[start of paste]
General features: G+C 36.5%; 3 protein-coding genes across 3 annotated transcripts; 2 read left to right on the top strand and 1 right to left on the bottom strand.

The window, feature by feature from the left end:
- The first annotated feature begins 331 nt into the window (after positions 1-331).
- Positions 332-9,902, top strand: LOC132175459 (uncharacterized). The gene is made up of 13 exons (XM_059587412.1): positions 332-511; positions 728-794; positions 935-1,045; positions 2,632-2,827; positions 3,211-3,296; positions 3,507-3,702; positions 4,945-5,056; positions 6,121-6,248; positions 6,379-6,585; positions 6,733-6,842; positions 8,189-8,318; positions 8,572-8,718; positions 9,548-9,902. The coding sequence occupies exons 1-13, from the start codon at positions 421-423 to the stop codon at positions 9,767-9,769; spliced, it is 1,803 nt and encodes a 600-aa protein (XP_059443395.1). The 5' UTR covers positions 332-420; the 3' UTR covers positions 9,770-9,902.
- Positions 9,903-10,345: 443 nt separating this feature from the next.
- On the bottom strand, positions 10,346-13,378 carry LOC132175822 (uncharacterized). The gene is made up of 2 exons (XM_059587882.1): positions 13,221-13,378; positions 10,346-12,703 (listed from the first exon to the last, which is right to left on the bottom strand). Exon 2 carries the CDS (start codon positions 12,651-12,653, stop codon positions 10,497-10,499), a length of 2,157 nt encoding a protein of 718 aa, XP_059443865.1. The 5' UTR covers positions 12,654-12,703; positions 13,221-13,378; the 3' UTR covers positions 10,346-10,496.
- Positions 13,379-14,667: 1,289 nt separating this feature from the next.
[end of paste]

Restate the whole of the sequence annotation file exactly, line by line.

General features: G+C 36.5%; 3 protein-coding genes across 3 annotated transcripts; 2 read left to right on the top strand and 1 right to left on the bottom strand.

The window, feature by feature from the left end:
- The first annotated feature begins 331 nt into the window (after positions 1-331).
- Positions 332-9,902, top strand: LOC132175459 (uncharacterized). The gene is made up of 13 exons (XM_059587412.1): positions 332-511; positions 728-794; positions 935-1,045; positions 2,632-2,827; positions 3,211-3,296; positions 3,507-3,702; positions 4,945-5,056; positions 6,121-6,248; positions 6,379-6,585; positions 6,733-6,842; positions 8,189-8,318; positions 8,572-8,718; positions 9,548-9,902. The coding sequence occupies exons 1-13, from the start codon at positions 421-423 to the stop codon at positions 9,767-9,769; spliced, it is 1,803 nt and encodes a 600-aa protein (XP_059443395.1). The 5' UTR covers positions 332-420; the 3' UTR covers positions 9,770-9,902.
- Positions 9,903-10,345: 443 nt separating this feature from the next.
- On the bottom strand, positions 10,346-13,378 carry LOC132175822 (uncharacterized). The gene is made up of 2 exons (XM_059587882.1): positions 13,221-13,378; positions 10,346-12,703 (listed from the first exon to the last, which is right to left on the bottom strand). Exon 2 carries the CDS (start codon positions 12,651-12,653, stop codon positions 10,497-10,499), a length of 2,157 nt encoding a protein of 718 aa, XP_059443865.1. The 5' UTR covers positions 12,654-12,703; positions 13,221-13,378; the 3' UTR covers positions 10,346-10,496.
- Positions 13,379-14,667: 1,289 nt separating this feature from the next.